A Trust Must Go On
Cosden’s revocable trust became irrevocable at her death in 2010. The trustees of the trust were Yvonne’s only child, Christopher, and Yvonne’s personal assistant and friend, Joseph Horgan. The trust provided for an immediate distribution of $250,000 to Horgan and the payment of all trust income to Christopher at least quarterly for life. At Christopher’s death, the remainder will be divided among several charities.
After five years of payments, Christopher grew dissatisfied with his income interest. He negotiated a termination of the trust with the charitable remainder beneficiaries, under which he would receive some $2 million immediately and the charities would get the balance, about $1 million.
Unfortunately, Horgan refused to go along with the plan so Christopher sued. The trial court found for Christopher, and ordered the trust to be terminated, essentially to avoid the expenses of additional trust administration. The Florida Court of Appeals then reversed.
The intent of Yvonne was clearly expressed in the design of the trust—she wanted to protect her son with an income for life, and she may not have trusted him with a lump sum distribution. What’s more, the trust included spendthrift provisions to protect the income interest. There was no waste of trust assets, and the expenses of administration have not been extraordinary. Early trust termination would contradict Yvonne’s purpose. Although there was no trust provision prohibiting early termination, the other provisions make clear that termination would frustrate the settlor’s intentions.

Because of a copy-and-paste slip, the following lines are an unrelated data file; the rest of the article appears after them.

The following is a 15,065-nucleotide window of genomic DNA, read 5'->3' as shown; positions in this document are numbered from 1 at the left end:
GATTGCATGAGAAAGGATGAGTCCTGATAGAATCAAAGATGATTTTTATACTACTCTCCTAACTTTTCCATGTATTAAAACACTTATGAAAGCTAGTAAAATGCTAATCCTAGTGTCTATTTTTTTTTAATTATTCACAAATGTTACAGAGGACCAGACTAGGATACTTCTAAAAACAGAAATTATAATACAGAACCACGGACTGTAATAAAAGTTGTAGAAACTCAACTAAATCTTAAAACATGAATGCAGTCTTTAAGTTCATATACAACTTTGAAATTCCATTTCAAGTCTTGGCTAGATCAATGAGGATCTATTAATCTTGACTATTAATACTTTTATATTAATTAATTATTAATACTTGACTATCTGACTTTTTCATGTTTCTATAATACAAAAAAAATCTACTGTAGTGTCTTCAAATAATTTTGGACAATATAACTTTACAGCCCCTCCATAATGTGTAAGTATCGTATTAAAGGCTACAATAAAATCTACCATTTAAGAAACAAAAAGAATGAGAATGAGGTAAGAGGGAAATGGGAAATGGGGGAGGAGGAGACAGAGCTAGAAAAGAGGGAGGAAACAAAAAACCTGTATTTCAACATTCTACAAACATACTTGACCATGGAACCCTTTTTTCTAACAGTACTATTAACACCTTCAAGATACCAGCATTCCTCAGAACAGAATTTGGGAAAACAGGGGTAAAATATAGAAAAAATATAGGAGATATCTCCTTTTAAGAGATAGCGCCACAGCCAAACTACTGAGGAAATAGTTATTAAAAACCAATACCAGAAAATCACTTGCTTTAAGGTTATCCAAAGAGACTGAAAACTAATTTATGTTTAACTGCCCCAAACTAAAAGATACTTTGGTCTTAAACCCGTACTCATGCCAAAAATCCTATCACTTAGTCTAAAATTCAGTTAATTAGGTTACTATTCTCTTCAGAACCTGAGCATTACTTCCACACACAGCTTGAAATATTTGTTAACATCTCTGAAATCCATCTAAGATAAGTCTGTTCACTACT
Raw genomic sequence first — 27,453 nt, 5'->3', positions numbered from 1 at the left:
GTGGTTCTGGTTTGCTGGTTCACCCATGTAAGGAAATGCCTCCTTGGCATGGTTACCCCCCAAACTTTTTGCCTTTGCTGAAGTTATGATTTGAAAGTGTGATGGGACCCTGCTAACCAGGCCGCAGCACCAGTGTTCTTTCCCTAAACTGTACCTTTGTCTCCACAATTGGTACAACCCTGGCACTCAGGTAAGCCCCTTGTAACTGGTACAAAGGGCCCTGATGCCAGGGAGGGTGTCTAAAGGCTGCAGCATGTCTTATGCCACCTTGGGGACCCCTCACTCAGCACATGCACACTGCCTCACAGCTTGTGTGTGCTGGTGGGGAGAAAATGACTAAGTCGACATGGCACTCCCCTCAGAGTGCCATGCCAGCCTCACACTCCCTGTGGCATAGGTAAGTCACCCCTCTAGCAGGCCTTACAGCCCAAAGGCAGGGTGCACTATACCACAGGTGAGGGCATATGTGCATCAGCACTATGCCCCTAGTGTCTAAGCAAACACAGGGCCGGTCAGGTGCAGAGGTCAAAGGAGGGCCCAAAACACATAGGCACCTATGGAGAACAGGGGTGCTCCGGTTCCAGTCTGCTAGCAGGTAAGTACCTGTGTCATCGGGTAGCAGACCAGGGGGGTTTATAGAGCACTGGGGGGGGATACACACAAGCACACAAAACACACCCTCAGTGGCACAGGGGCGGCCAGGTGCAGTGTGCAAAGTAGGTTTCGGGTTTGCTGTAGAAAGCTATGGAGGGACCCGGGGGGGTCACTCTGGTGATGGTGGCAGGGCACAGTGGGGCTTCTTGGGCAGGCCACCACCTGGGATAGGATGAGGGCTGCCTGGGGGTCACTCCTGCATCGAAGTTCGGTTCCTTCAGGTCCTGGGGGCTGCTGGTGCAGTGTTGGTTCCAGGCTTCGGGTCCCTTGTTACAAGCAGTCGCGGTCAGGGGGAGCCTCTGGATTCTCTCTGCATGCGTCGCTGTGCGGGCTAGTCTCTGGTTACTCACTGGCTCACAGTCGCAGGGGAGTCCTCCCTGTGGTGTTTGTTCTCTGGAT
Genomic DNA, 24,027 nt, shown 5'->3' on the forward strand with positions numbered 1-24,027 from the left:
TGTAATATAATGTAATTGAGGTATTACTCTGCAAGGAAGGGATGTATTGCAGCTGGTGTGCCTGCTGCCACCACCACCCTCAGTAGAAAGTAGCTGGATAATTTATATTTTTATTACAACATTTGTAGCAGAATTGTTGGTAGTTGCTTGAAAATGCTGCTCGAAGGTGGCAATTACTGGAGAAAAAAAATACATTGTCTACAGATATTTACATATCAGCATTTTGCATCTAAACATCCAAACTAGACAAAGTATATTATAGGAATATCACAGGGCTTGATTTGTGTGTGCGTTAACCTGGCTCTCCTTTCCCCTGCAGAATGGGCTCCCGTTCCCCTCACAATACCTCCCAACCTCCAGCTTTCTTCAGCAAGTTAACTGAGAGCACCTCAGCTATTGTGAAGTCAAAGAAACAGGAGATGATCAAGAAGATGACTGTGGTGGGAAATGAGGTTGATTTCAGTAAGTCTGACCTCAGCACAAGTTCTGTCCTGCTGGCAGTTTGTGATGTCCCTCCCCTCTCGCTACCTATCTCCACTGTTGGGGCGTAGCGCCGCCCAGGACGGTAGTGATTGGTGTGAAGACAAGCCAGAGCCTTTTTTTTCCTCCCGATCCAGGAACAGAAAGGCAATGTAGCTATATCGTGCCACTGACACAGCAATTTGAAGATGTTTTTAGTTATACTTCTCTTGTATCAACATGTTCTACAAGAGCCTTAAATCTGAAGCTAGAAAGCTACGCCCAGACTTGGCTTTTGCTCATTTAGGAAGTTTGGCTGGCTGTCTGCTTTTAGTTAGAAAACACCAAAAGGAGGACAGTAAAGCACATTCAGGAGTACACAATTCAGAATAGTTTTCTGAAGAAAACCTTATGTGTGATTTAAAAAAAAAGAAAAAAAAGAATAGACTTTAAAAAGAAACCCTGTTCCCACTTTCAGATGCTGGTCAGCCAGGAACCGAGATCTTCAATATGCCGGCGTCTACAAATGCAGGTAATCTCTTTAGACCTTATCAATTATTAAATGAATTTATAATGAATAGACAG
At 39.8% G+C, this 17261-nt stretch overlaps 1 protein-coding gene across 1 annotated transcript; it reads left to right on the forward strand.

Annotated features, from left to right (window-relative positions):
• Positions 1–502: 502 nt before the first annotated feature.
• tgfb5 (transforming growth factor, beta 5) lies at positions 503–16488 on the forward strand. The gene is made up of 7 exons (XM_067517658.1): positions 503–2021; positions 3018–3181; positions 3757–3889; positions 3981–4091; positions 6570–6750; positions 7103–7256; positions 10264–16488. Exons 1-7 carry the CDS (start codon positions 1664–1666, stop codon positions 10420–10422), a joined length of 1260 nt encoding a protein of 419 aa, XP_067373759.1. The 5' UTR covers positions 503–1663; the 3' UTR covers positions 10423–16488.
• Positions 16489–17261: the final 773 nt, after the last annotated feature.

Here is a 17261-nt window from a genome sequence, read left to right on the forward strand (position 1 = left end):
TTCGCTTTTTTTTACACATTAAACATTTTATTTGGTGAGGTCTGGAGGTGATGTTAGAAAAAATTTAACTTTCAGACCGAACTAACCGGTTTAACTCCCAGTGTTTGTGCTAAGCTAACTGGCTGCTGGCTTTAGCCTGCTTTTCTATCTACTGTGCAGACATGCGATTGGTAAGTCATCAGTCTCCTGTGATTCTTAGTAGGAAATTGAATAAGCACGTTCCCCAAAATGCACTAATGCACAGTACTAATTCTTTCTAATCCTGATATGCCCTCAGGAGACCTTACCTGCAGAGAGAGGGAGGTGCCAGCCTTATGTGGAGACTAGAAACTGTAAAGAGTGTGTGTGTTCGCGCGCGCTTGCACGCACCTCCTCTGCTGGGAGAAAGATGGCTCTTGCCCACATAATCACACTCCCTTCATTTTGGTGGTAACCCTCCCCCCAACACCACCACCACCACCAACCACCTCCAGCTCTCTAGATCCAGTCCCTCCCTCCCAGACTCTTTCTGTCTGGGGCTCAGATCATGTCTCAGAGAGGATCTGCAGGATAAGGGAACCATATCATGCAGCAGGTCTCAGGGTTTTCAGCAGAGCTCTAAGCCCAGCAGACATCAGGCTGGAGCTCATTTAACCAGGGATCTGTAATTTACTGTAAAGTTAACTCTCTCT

Expanded protection for older trusts
The “blue book” explanation of the Tax Cuts and Jobs Act, released by the Joint Committee on Taxation last December, included a footnote that says the temporarily increased exemption from the generation-skipping transfer tax may be applied to transfers in trust that occurred before the legislation was enacted. In the footnote, Taxpayer created a $6 million GSTT trust at a time when the exemption was $5.4 million, so that the inclusion ratio for the trust was 0.1. According to the blue book, Taxpayer may now apply his expanded exemption to that trust, to reduce the inclusion ratio to zero. (Having an inclusion ratio of zero means that transfers from the trust will never be subjected to the 40% tax on generation-skipping transfers; it is fully protected from future transfer taxation.) If the trust assets have gone up in value, more of the exemption will have to be used up to provide this protection.
© 2019 M.A.Co. All rights reserved.